February 25, 2021

New building will serve as a gateway facility for the health sciences campus

In recognition of the impact of the nursing profession on their family and the community, Gary and Jane Heminger have pledged a naming gift to the new building currently under construction for The Ohio State University College of Nursing.

Gary Heminger, chair of the Ohio State Board of Trustees, said during remarks at the building’s virtual groundbreaking ceremony on December 2, 2020, that he and his fellow trustees believe in the college’s vision of transforming health and improving lives. He also shared why academic medicine and the education of future healthcare professionals is so important to him and his family.

“My wife Jane is a nurse, and I am so proud of her many years of service, from the cardiac care unit, to the ICU, to the emergency room,” Heminger said. “I fully understand how important it is to ensure that new generations of inspired healthcare providers have everything they need to excel.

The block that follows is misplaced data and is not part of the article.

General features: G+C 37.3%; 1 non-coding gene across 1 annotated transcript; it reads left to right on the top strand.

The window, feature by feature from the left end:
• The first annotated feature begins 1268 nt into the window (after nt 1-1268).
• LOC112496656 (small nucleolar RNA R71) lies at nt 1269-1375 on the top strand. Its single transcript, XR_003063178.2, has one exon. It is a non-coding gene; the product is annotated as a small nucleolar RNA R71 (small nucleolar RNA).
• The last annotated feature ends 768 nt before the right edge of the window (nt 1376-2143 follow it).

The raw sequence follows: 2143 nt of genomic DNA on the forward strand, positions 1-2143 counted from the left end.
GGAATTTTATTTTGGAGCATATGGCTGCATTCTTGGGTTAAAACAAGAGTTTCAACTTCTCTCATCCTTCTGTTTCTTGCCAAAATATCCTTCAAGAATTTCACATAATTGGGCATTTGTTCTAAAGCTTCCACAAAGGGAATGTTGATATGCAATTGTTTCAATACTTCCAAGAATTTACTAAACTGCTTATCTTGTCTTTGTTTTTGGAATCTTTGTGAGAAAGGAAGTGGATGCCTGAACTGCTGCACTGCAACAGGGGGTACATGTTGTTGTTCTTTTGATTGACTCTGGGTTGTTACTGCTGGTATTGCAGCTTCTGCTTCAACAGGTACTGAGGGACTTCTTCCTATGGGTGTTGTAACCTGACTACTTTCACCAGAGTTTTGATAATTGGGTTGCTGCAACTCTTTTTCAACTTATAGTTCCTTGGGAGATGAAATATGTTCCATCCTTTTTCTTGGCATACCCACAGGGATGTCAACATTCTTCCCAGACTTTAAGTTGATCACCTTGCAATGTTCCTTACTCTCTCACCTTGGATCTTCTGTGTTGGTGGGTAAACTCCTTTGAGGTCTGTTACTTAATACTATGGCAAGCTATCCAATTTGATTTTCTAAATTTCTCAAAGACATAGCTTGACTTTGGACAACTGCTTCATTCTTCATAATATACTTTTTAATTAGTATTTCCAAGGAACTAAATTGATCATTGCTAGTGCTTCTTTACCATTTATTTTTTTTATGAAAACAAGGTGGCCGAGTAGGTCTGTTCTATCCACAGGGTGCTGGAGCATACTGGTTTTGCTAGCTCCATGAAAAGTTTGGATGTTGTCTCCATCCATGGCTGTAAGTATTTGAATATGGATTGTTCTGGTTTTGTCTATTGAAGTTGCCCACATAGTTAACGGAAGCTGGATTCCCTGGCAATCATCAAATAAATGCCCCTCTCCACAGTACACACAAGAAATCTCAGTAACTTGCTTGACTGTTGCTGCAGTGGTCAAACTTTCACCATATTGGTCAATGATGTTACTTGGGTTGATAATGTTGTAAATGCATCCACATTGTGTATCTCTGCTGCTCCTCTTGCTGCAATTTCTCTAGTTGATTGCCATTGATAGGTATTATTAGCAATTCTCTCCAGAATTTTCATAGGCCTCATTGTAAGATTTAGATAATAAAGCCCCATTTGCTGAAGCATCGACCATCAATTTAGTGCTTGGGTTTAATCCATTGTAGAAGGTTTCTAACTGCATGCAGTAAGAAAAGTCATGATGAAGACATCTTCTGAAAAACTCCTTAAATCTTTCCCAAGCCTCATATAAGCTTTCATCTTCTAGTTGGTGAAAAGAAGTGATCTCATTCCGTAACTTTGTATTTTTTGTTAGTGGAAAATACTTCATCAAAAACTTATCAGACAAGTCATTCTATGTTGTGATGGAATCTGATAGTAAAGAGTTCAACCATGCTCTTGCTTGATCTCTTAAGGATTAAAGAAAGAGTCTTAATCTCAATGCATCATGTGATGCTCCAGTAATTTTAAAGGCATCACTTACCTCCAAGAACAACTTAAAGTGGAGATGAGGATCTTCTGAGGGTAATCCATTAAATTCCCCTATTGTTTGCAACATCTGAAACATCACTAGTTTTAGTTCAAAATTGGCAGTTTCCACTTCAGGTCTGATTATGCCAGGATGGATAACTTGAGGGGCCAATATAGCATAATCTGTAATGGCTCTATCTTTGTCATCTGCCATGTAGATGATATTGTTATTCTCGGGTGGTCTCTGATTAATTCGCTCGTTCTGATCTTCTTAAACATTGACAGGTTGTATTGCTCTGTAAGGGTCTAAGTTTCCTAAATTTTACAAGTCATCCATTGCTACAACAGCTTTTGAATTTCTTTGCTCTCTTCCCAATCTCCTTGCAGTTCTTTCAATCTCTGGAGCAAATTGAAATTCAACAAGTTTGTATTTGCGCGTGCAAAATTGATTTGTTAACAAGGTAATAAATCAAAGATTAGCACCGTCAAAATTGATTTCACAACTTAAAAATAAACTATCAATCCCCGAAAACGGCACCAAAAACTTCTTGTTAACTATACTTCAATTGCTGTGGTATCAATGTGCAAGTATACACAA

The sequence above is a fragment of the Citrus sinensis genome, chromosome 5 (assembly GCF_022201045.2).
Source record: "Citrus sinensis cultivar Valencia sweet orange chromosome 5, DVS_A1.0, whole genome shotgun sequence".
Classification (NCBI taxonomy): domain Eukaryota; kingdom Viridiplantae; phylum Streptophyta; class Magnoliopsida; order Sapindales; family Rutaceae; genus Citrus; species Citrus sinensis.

“[This new building] will be a physical representation of the unparalleled education, research and healthcare one can expect from Ohio State.”

Ohio State President Kristina M. Johnson, PhD, announced the naming gift at the Board of Trustees general meeting on Thursday.

“The Hemingers’ commitment to naming our new building will ensure our nursing faculty, staff and students – who have dedicated themselves to providing patients with the best evidence-based care – can teach, learn and grow in a new, state-of-the-art facility that will be a true home away from home,” Johnson said. “This is exciting news for the future of our health sciences campus, which will transform health and improve lives through this gateway facility, forever bearing the Heminger name.”